Story and photos by Beth Donze
God gives his children a wonderful “playground” to enjoy during their earthly lives, complete with “fencing” to keep them safe, secure and deeply happy.
Dan Fitzgerald compared that fencing to the Ten Commandments – safety guidelines God gave his children as a sign of his paternal love – in order that we might have our hearts’ greatest desires.
“God is not this mean ogre who prevents us from having fun,” said Fitzgerald, teaching a religion class of third graders during a portion of his four-hour long visit to Stuart Hall March 29. Throughout the spring semester, Fitzgerald and four other Notre Dame seminarians have been making regular visits to the all-boys’ elementary school to satisfy their field experience requirement, serving Stuart Hall as guest religion teachers, retreat leaders and even lunch buddies.
The visiting seminarians, who were elementary school students themselves not so long ago, cleverly captured their young audience’s attention by sharing anecdotes from their own youth, such as the time Fitzgerald wiped out after ignoring a basic “Commandment” of riding a scooter: Don’t make a sharp turn while goingdownhill. Likewise, just because you love ice cream doesn’t mean you should eat the whole carton, Fitzgerald told the boys.
“It’s going to hurt me if I do that,” Fitzgerald said, again comparing such restraint to the life-affirming guidelines God gives us in the Ten Commandments.
“Has anyone ever had their mom tell them, ‘Don’t touch the stove.’?” he asked them. “Your mom tells you (this) because it’s bad, right? The Commandments aren’t something that God imposes on us to prevent us from having fun. It’s God just showing us how we can be most deeply happy,” Fitzgerald said.
The partnership between Stuart Hall and the seminary developed last year, after Jeannette Dufrene, Stuart Hall’s Lower School religion teacher, took her fourth graders on a tour of Notre Dame Seminary. Impressed by the warm welcome her students received and their positive response to the field trip, Dufrene and members of Stuart Hall’s Spirituality Committee pitched the idea of an ongoing relationship between the two entities to Father Joe Krafft, the seminary’s director of pastoral formation. Father Krafft shaped the program and recruited seminarians for it. His students also can opt to gain field experience in settings such as prison ministry, RCIA and street ministry.
Dufrene called the seminarians’ frequent visits an invaluable “ministry of presence.”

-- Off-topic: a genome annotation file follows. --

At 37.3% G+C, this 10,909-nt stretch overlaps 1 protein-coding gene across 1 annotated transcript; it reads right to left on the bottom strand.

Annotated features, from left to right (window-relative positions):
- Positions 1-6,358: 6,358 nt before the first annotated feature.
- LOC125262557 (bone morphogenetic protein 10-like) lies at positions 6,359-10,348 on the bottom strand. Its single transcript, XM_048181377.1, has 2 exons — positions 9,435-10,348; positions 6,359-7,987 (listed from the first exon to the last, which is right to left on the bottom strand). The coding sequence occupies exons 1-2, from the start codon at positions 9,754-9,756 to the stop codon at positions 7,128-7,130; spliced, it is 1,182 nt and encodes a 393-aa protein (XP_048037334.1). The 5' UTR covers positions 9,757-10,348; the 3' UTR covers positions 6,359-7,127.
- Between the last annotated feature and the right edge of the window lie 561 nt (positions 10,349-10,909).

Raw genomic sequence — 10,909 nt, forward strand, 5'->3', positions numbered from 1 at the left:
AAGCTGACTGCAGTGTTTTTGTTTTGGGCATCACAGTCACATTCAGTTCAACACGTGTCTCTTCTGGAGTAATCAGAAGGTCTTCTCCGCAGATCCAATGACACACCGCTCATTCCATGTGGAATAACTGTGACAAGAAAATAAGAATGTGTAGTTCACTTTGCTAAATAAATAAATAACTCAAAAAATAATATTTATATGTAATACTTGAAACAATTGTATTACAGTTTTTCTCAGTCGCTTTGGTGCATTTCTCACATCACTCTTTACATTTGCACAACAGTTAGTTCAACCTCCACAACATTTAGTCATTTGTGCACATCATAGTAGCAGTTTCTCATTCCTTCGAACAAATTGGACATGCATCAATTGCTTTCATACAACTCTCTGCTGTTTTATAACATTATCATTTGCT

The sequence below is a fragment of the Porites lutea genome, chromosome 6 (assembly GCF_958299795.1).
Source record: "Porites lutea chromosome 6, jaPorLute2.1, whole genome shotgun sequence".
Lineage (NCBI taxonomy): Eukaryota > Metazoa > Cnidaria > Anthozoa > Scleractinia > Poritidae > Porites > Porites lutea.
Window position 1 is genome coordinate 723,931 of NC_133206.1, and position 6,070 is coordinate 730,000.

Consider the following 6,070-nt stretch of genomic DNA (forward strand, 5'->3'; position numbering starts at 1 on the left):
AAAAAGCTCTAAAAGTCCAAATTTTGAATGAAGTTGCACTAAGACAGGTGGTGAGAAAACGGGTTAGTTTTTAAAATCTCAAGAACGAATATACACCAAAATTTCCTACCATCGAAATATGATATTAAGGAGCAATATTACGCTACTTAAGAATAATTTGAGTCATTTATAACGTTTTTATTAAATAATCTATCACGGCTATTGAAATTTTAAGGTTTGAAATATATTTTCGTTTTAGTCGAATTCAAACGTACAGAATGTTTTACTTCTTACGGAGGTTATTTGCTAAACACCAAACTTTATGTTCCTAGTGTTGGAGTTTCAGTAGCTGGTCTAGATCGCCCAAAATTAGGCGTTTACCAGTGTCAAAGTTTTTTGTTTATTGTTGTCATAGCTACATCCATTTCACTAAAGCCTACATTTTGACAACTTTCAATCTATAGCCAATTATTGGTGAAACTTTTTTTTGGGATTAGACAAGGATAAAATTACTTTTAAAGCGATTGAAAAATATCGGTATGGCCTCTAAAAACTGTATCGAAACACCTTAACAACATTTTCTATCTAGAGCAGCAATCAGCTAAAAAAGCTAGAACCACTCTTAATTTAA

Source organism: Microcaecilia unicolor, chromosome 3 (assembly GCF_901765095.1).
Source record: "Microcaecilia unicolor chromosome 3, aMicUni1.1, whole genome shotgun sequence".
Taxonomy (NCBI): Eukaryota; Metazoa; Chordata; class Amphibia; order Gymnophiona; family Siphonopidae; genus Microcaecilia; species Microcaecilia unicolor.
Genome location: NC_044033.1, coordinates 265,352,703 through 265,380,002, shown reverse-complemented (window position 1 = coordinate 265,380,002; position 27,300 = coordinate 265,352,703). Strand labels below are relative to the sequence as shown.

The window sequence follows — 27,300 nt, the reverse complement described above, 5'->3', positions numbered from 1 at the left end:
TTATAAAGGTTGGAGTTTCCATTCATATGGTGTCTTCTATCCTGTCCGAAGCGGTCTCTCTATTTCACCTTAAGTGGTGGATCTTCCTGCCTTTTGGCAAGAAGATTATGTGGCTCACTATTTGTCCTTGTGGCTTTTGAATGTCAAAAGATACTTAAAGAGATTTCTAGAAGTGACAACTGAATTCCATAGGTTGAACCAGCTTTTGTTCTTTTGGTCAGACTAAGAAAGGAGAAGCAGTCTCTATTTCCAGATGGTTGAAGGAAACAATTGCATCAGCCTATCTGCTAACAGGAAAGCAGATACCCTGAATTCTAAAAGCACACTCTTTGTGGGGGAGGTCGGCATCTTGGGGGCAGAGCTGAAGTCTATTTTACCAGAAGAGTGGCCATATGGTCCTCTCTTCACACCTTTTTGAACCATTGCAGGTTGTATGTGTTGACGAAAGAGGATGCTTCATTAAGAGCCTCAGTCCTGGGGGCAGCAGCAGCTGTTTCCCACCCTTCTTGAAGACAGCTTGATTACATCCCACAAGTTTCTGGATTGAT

“It’s such a message of what they are living and how they are living it, without their even having to use words,” Dufrene said, noting that her students ask about the seminarians when they’re not on campus, shout out their names when they see them in the hallways and love having older friends to play basketball with at recess. The visiting seminarians have shared their vocation stories throughout the semester and dedicate a morning rosary to Stuart Hall’s student body.
“Sometimes we look at vocations as dwindling, but maybe that’s because they’re not spoken about or brought forth as much as they should be,” Dufrene notes.
“There might be boys who have that seed planted, but they might not be given a way to nurture it,” she added. “It is so important to give them opportunities to see the witness – that this vocation exists, that it is not far removed from reality and that it could be any one of them.”
Dufrene said the fellowship time between her students and the seminarians shows the youngsters that a vocation to the priesthood is not “something that takes you outside of the world but allows you to be in the world – in a role of fatherhood, in a role of shepherd, in a role of service.” The boys get to see the seminarians’ prayerful and faith-formation side, but they also see that they’re “human,” too.
“Not all of (the seminarians) have come from devout Catholic backgrounds and a lot of them have stumbled into their vocation in different ways that have been surprising, and God has acted in sometimes humorous ways to present the calling,” Dufrene said. “It gives the boys something that you could never teach in a classroom.”
Other recent and upcoming ways Stuart Hall students are being exposed to vocations to the priestly and religious life include:
Third graders’ April 5 visit to the Blessed Seelos Shrine, featuring a talk by Redemptorist Father Harry Grile on the history of St. Alphonsus Church and the contributions of the Redemptorist priests to New Orleans.
Second graders’ April 9 retreat, featuring keynote speaker Deacon Andrew Rudman, breakout sessions and activities led by the Notre Dame seminarians, including Gospel skits, breaking of the bread, adoration and benediction.
On April 26, Stuart Hall’s middle school basketball team will play a friendly match against players from the seminary, complete with a pre-game lunch, an opening prayer and group pictures. Parents are welcome.